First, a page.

Opposites

Amidst a conversation with a friend today about the kind of lives we want to have, I tried to explain why I wanted to live and work somewhere other than the US with a snippet from Gary Snyder’s ‘What You Should Know To Be A Poet:’

exhaustion,

hunger, rest.

the wild freedom of the dance, ecstasy

silent solitary illumination, enstasy

real danger. gambles and the edge of death.”

It was the juxtaposition of ecstasy and enstasy that caught my attention.

According to the Concise Oxford Dictionary of World Religions, ecstasy is “(Gk., ek-stasis, ‘standing out of’). The experience, common in all religions, of being carried beyond ordinary, everyday experience into moments of extreme and intense transcendence. The word is used of such a wide range of such experiences that no common core can be identified.”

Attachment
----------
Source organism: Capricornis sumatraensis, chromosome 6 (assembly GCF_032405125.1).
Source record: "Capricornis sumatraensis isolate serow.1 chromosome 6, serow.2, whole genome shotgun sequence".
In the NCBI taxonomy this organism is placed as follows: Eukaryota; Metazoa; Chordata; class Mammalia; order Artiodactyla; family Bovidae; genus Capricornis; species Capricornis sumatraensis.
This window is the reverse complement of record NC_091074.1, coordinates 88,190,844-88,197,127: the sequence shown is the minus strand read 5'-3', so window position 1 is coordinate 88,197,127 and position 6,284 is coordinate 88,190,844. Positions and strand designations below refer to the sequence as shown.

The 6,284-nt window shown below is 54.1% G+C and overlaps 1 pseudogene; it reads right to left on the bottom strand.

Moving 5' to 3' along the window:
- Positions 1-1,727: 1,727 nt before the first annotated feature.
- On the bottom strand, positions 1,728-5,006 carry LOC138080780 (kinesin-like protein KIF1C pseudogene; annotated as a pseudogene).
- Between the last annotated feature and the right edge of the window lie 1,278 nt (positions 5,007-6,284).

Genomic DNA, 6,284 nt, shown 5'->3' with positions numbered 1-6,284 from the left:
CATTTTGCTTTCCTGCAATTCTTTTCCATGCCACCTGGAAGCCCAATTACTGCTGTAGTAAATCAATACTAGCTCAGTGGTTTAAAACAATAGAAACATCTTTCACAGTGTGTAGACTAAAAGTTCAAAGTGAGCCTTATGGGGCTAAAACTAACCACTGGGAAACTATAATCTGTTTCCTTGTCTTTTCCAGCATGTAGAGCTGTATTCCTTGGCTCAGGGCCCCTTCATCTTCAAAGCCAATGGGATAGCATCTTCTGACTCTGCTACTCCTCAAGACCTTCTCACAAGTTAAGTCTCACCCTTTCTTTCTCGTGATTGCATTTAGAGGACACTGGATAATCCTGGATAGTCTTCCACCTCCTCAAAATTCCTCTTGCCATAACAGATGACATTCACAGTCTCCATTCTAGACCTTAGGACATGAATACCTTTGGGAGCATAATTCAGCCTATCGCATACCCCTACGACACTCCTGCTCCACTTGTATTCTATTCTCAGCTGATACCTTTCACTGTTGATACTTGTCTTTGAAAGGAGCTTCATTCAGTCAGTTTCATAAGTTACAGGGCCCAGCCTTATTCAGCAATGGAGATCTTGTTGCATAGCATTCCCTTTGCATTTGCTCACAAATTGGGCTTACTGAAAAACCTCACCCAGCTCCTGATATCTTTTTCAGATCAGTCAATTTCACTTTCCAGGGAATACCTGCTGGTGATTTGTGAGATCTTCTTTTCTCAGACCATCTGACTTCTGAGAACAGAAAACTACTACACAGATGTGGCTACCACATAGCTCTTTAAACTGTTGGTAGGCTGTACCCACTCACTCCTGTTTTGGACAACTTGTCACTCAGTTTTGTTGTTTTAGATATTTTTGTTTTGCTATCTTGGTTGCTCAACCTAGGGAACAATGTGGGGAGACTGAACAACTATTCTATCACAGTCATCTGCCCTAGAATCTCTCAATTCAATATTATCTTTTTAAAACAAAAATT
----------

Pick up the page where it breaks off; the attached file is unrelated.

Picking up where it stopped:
Enstasy, in contrast: “(Gk., en-stasis, ‘standing into’). The experiences, or abolition of experience, arising as a consequence of those meditational, etc., techniques which withdraw the practitioner from the world, and even from awareness of the self.”

The twin concepts of standing into and standing out of, paradoxically applying to both terms, made the world move a little sideways for a minute.